Definition of whirligig in English:

whirligig

Line breaks: whirli|gig
Pronunciation: /ˈwəːlɪɡɪɡ
 
/

noun

1A toy that spins round, for example a top or windmill.
More example sentences
  • From whirligigs to stereoscopes, from toy soldiers to toy kitchens, from horse-drawn fire engines to subway cars, the New York Historical Society houses many toys illustrative of their day and the children who played with them.
  • By 1988, when we devoted our February issue to the museum's holdings, its folk sculptures included carousel animals, whirligigs, weather vanes, decoys, trade signs, and some forty tobacconists' figures of all sizes and types.
  • For a few hours I was a kid again, reliving memories sparked by the dozens of puppets and paintings, quilts and carvings, weather vanes and whirligigs that combined my two earliest passions - baseball and art.
1.1 another term for roundabout (sense 2) of the noun).
More example sentences
  • One of those rotatory entertainments commonly seen in fairs, and known by the name of ‘whirligigs’ or ‘roundabouts’.
1.2A process or activity characterized by constant change or hectic activity: the whirligig of time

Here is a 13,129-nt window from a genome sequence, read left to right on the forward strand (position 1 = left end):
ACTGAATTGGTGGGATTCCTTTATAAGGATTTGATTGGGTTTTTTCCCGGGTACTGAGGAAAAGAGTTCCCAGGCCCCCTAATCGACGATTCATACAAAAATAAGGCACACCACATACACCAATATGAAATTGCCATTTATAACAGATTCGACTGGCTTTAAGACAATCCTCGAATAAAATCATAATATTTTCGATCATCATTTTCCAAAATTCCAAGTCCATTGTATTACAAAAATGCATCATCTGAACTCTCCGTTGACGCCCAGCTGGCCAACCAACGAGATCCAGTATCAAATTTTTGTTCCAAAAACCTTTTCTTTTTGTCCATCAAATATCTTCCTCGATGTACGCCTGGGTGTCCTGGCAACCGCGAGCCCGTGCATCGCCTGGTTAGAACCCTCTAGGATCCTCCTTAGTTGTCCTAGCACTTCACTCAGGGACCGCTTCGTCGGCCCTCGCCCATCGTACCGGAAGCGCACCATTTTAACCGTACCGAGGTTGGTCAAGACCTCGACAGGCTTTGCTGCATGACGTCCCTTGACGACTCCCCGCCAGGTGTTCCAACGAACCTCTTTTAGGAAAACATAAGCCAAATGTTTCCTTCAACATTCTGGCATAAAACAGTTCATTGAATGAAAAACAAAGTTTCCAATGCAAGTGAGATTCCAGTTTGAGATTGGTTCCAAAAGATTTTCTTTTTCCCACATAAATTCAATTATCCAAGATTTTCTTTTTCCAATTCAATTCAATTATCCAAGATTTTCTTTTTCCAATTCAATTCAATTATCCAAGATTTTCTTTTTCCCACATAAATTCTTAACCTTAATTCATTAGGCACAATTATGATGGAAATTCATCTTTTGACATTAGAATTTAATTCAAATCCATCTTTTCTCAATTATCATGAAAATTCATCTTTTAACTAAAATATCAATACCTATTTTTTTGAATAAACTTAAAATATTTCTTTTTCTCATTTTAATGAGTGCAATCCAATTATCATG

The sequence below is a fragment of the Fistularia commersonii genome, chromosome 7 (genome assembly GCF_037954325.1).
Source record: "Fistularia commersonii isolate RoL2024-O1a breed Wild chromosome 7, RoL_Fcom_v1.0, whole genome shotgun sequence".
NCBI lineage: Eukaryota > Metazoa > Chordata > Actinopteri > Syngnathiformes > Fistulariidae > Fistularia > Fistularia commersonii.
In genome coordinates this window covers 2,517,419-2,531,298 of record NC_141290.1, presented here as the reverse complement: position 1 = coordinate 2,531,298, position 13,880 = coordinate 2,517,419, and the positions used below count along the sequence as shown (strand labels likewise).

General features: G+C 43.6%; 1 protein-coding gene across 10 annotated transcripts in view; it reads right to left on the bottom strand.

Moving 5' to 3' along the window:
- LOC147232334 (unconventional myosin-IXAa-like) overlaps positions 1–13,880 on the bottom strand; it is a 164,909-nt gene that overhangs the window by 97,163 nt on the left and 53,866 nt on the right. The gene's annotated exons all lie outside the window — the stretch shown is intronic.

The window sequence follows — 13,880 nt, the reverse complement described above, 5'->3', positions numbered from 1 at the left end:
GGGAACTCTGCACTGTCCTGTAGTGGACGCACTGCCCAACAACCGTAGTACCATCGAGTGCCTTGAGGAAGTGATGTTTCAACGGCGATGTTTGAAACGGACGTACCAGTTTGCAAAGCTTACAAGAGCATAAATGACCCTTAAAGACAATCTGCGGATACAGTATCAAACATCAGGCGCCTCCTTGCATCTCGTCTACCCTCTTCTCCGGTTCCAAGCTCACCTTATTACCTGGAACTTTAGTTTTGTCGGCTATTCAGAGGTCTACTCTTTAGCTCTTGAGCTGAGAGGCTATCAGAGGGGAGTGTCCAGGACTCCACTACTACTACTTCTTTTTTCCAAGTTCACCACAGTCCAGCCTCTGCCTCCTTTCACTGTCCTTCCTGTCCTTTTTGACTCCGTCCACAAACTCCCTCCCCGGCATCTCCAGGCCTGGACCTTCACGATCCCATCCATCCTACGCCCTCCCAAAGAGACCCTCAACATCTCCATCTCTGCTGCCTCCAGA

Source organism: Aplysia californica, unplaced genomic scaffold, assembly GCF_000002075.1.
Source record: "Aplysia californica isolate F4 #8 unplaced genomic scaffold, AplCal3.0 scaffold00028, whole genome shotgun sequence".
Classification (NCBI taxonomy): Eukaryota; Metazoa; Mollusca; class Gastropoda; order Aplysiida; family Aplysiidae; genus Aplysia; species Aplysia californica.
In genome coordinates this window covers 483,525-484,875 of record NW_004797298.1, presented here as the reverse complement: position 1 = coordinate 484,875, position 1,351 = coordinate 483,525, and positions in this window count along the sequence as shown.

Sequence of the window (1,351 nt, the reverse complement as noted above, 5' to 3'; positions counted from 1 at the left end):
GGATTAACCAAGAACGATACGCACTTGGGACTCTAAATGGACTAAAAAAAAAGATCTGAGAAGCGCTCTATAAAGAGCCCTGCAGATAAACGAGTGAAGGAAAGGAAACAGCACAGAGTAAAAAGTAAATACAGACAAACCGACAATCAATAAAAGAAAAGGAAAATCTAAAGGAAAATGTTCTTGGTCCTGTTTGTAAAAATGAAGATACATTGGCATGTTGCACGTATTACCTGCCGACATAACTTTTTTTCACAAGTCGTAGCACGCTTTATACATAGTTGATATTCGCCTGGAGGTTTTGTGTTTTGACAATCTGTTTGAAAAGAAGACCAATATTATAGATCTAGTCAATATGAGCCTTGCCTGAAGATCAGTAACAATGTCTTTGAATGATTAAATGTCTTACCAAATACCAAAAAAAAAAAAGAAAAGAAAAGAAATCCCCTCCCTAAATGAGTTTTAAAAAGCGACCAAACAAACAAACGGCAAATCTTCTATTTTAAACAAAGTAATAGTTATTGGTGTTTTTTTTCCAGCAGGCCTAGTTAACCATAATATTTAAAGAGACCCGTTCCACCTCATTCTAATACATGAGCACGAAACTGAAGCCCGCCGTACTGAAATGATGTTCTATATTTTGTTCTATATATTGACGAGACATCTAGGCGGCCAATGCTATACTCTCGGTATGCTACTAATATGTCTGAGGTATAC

More example sentences
  • The piece is a political whirligig but also a play of ideas, about the politics of life as much as the life of politics, which also includes insights into two very different marriages.
  • A time-worn, singular figure, however, bears contrary witness to the whirligig of our global age fraught, as it is, with the fever of frantic speeds, appetites for expanding size, and the vanity of vast numbers.
  • Finally how fragile it is - choreography that is here today usually is gone tomorrow, lost in either the whirligig of fashion or the roulette-wheel of luck.
2 (also whirligig beetle) A small black predatory beetle which swims rapidly in circles on the surface of still or slow-moving water and dives when alarmed.
  • Family Gyrinidae: Gyrinus and other genera
More example sentences
  • That's not wind on the water, it's gyrating whirligig beetles.

Origin

late Middle English: from whirl + obsolete gig 'whipping top'.

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